In the two weeks since I returned to Wichita I’ve come to realize that the woman from El Reno is right. Though people are seeking a better way of life, what they truly desire is not money, but happiness. We have become disconnected from the earth and from each other. As I sat in a coffee shop in Oklahoma City and chatted with a man who worked with juvenile offenders, he told me that he learned more in one yoga teacher training class than in all his years of training. It is about finding one’s center, being happy in one’s own skin, he said.

On and on and on people have shared their stories with me. Sometimes they are sad and filled with struggle; sometimes they are happy and hopeful. Above all, people just want their stories to be heard; so I am listening. And on I walk…

–by Jennifer E. Cooper

I’m funded! Thank you, thank you, thank you!!

On the road in Kansas. © 2012 Jennifer E. Cooper

A huge thank you to everyone who supported my Kickstarter project and made it a success. And a thank you to everyone who has supported me every step of the way. When I started walking cross-country (exactly three years ago today) I had no idea what I was doing, and I never allowed myself to think that I would really make it all the way across the United States. Now I’m more than halfway through my journey.

Of course if I have learned anything in these three years, I know that nothing is certain. My route can, and will, change. I’ve encountered setbacks and logistical challenges from a lost credit card to inaccurate GPS maps to brutal 100-degree temperatures. And as I was taking a Greyhound bus from Washington, D.C. to Wichita I considered quitting before I’d even set a foot back on the road. This journey is a constant reminder that things, good and bad, often happen for a reason. So, despite wanting to quit so many times, I’m still here; I’m still moving forward. I do not know what propels me forward, perhaps it is the need to tell the stories of America hidden in plain sight.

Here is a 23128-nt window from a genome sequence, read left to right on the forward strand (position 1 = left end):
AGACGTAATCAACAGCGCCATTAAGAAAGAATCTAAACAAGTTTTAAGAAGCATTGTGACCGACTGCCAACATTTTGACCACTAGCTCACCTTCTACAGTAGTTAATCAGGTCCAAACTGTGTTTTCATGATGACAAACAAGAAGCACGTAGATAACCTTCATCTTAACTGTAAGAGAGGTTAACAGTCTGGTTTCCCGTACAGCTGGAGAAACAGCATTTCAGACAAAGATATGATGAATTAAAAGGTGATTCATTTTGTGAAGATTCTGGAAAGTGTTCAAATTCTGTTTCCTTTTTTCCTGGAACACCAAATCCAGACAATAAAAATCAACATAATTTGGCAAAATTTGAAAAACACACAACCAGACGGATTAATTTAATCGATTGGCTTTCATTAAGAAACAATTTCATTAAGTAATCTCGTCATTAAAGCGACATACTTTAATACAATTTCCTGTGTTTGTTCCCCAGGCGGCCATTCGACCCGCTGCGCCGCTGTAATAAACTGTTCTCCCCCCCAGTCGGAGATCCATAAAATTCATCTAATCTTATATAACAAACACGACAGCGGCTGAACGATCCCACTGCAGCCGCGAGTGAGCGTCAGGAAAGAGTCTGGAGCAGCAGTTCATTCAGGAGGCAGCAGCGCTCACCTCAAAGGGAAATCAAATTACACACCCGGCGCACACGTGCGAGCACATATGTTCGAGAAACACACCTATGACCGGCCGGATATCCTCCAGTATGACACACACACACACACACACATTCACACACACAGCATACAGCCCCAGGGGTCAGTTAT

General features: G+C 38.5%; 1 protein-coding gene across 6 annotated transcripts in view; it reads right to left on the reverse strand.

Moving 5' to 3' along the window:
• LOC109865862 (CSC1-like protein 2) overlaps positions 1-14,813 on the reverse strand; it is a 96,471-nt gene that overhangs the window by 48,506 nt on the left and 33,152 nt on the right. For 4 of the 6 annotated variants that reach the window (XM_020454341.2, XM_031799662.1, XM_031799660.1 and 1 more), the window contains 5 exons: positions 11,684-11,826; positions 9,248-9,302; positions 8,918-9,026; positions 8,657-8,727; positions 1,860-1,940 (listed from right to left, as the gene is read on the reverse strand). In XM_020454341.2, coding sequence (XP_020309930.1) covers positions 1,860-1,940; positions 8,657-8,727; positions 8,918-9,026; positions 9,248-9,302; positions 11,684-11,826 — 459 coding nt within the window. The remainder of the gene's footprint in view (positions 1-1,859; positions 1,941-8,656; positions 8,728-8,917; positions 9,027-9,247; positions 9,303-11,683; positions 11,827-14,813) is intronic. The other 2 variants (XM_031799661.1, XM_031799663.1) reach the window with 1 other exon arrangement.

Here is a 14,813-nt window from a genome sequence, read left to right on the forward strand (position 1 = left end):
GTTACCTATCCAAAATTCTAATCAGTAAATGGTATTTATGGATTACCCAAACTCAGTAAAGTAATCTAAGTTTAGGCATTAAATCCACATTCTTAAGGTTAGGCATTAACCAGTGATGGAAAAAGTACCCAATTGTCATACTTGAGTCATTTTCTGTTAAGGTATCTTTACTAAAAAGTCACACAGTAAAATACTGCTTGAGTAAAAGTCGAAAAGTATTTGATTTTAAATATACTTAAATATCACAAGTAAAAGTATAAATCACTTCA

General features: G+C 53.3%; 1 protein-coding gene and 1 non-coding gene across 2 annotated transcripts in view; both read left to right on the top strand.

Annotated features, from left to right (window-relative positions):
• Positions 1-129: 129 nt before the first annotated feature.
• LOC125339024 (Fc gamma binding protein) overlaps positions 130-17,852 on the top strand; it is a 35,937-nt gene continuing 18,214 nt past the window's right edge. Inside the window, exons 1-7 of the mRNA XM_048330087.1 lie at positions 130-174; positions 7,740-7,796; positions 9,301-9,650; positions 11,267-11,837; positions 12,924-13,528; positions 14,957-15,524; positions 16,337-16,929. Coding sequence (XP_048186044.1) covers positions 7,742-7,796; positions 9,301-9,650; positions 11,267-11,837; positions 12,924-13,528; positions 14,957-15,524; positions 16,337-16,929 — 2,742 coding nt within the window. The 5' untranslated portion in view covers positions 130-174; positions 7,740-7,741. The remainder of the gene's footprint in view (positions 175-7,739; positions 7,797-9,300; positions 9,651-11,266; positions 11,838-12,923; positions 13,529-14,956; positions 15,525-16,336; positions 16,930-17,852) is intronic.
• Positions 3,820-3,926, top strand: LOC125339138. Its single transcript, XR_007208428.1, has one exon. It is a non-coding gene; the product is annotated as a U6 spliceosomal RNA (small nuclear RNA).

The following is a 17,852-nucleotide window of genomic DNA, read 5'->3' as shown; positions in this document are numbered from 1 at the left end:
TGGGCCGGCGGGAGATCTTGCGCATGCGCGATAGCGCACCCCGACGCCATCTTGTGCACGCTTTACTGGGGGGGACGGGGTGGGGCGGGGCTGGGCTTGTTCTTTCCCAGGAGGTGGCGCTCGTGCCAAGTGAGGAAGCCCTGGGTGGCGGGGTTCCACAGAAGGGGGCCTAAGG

The more I travel across this country by foot, the more I realize I know nothing of its people, nothing of its culture, nothing of its land. I never could have imagined the amazing people I would meet in my travels. I’ve been back on the road for a week now, and already I’ve been overwhelmed by the generosity of those I’ve met along the road. Each time I struggle to find the strength to continue this journey a friend or stranger always appears to encourage and inspire me.

So on I walk…

–by Jennifer E. Cooper